Apple iPhone partner Foxconn's revenue tanks on coronavirus slowdown

Key Points
  • Apple supplier Foxconn reported its biggest year-over-year revenue drop since 2013. 
  • Foxconn, the world's largest contract electronics maker, said its revenue fell from approximately $8.87 billion to $7.26 billion, or 18.13%, from last year. 
  • Other Apple suppliers have also reported weakness due to the novel virus. 
Chinese workers assemble electronic components at the Taiwanese technology giant Foxconn's factory in Shenzhen, China.
AFP | AFP | Getty Images

Apple supplier Foxconn said Thursday its February revenue fell 18.13% to 216 billion Taiwan dollars (approximately $7.26 billion), the largest year-over-year drop since March 2013 when it fell more than 19%. Revenue fell 40.35% month over month.

Foxconn, Apple's main iPhone manufacturer, cut production in China over fears of the fast-spreading coronavirus outbreak. The company said Tuesday that output has returned to 50% of capacity but that it expects to be back to full seasonal capacity by the end of March.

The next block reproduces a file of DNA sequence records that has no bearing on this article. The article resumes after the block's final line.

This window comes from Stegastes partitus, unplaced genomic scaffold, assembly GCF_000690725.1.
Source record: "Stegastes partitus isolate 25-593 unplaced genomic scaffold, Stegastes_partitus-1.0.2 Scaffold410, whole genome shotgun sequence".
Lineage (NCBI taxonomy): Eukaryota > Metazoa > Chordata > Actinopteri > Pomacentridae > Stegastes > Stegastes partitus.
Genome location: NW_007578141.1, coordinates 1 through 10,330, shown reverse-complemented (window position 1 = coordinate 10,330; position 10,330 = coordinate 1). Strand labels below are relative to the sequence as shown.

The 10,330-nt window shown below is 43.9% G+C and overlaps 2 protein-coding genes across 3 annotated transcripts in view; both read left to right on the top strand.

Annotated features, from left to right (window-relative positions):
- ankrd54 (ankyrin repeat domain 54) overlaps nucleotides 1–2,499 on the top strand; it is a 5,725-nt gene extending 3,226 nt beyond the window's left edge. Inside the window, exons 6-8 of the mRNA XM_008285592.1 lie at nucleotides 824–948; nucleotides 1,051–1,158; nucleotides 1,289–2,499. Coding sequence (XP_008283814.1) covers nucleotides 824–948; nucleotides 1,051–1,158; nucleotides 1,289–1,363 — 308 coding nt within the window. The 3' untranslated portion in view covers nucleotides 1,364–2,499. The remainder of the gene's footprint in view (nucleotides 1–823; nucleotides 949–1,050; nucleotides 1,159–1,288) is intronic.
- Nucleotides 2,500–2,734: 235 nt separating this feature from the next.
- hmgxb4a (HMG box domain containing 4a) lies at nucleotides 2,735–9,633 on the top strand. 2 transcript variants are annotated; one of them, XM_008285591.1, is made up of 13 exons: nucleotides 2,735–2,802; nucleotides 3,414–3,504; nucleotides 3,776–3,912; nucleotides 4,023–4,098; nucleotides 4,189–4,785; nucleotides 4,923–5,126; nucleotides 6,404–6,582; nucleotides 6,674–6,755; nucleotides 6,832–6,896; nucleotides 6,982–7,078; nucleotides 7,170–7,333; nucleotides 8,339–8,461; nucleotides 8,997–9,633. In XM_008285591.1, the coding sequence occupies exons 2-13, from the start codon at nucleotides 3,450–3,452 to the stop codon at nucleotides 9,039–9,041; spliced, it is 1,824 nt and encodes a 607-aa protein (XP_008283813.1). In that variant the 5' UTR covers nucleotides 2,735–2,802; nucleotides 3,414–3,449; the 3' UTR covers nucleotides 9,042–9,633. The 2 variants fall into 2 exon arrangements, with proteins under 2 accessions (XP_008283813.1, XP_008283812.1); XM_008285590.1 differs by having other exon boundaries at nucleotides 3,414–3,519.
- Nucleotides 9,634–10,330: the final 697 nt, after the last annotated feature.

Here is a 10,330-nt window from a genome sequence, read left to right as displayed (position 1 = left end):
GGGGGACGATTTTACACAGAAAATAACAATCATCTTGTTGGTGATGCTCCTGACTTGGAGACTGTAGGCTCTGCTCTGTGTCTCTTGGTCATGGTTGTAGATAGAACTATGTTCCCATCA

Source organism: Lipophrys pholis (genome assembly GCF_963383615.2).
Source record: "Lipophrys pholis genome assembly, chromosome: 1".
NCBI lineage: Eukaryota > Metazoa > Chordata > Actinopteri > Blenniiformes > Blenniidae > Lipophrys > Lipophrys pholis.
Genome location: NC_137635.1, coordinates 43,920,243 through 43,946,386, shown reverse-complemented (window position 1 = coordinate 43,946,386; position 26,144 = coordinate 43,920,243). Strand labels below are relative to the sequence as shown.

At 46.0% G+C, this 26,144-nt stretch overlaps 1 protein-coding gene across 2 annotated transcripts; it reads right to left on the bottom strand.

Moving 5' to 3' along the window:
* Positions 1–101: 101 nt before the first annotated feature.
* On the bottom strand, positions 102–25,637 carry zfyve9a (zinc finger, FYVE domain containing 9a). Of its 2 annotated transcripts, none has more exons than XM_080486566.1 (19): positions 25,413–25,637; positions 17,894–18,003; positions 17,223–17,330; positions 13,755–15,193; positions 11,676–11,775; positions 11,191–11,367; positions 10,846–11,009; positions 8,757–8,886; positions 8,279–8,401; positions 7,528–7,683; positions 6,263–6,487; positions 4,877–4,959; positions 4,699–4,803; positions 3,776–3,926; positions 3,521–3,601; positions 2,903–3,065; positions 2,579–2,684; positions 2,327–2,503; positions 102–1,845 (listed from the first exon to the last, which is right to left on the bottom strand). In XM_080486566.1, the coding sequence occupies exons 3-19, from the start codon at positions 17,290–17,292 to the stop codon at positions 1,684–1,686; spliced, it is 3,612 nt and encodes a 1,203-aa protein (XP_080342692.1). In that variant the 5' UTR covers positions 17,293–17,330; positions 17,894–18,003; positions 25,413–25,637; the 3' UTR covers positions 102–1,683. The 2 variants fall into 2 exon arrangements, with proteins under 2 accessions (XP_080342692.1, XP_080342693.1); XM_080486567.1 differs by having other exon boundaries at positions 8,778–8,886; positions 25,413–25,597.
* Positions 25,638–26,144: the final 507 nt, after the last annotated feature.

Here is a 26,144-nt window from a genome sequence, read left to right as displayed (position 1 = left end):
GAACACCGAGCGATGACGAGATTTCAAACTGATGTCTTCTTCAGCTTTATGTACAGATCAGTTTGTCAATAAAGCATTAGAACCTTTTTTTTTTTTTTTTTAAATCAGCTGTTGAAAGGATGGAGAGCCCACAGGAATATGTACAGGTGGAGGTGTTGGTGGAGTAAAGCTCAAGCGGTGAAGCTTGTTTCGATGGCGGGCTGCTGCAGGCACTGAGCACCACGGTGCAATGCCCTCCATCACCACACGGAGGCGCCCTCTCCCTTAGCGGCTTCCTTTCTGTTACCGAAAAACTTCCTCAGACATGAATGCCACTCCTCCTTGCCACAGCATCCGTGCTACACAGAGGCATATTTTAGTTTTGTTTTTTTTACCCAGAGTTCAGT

Apple is expected to announce a new low-cost iPhone sometime this spring, possibly named the iPhone SE2. Other Apple suppliers have also reported weakness due to the novel virus. 

Qorvo, a radio frequency chip supplier for Apple's iPhones, lowered its fourth-quarter revenue expectations to $770 million on Tuesday, down from its predicted range of $800 million to $840 million in late January.

In mid-February, Apple said it didn't expect to meet its quarterly revenue forecast due to lower iPhone supply globally and weak Chinese demand. Fifteen percent of its revenue comes from the region. Apple previously predicted net sales of $63 billion to $67 billion for its fiscal second quarter, though it didn't provide a new forecast. 

Apple CEO Tim Cook said Feb. 28 he believes that China is getting coronavirus under control. "When you look at the parts that are done in China, we have reopened factories, so the factories are working through the conditions to open. They're reopening," he said. 

— CNBC's Lauren Feiner contributed to this report. 

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